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Can an airplane fly even after engine failure? Yes, it can

India Today logo India Today 28-09-2017 IndiaToday.in

Comfort and convenience--that's what air travel has become synonymous with today.

Flights may have become a regular mode of conveyance for many, but in each departure is a latent sense of anxiety and apprehension about reaching your destination safely. The fear cannot be completely ruled out and naturally so, since we still encounter cases of air travel mishaps.

One such instance could be engine failure while onboard a flight. As scary as it sounds, when an engine shuts down, it doesn't make the plane drop from the sky immediately. In fact, during those rare cases of an engine failure in the past, the flight generally remained airborne till the crew managed to to make an emergency landing. Cases in point are the catastrophic engine failure of Qantas flight 32 or that of US Airways flight 1549.

So, in such situations, instead of panicking, one should just stay calm and pay attention to the crew's instructions.

To begin with, an engine may shut down during flight for reasons ranging from ingestion of material (birds, volcanic ash or hail) to system malfunction. In case of a ''flame-out'', the engine stops getting fuel while the crew works to ''slow the aircraft and descend to a lower attitude as they troubleshoot the problem,'' Ken Hoke, a Boeing 757/767 captain and author of aviation explainer site AeroSavvy.com, told Conde Nast Traveller.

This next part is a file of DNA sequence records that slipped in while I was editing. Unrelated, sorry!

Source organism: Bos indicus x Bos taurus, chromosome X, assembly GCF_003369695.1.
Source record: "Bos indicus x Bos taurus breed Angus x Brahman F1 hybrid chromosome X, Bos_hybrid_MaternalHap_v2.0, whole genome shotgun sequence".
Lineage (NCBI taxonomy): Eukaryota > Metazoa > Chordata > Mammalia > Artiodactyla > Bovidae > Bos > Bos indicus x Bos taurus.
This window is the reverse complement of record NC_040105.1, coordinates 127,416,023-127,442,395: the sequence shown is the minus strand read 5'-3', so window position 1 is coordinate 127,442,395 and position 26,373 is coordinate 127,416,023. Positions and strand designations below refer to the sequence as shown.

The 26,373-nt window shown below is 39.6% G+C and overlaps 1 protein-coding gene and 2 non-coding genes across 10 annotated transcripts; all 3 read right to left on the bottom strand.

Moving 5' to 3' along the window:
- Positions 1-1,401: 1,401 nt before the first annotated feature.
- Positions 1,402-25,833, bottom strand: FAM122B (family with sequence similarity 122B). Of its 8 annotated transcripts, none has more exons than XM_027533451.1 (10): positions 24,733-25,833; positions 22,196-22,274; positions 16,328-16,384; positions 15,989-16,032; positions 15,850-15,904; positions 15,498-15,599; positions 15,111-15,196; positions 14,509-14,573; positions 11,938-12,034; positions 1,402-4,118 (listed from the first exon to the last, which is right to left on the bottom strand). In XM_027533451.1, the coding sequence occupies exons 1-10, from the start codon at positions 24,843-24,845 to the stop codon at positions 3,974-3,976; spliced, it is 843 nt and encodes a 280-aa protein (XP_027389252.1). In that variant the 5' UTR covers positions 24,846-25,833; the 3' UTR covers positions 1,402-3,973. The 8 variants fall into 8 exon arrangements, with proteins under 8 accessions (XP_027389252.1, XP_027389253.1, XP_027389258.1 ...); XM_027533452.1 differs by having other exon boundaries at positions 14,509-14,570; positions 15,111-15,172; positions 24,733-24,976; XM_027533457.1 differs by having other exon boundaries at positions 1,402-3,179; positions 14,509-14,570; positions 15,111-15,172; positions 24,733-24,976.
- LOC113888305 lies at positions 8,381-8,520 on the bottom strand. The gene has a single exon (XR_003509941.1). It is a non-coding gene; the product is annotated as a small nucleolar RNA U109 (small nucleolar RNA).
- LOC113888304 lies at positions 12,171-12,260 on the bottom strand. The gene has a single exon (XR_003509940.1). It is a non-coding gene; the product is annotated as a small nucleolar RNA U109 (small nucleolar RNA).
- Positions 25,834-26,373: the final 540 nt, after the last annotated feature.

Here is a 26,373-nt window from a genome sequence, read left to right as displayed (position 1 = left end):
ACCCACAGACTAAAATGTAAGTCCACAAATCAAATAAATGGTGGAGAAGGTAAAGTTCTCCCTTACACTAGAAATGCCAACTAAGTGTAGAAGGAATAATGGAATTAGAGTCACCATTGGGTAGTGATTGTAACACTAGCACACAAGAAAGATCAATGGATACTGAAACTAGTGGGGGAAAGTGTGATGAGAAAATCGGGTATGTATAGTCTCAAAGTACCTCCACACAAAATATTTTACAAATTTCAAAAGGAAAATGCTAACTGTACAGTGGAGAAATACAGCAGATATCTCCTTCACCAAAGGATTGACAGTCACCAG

Also Read: 4 super-interesting things you did not know about a plane landing

"Landing with one engine inoperative is very similar to a normal landing," added Hoke. "In fact, many modern airliners can even auto-land with one engine shut down. The biggest difference passengers will notice is emergency personnel standing by as a precaution," said the captain.

In cases of engine failure, the movement of air over the wings is enough to allow the airplane to glide, resulting in a safe and gradual landing.

"In most engine failure situations, passengers experience no worse than a delay in their travel plans," said Captain Hoke.

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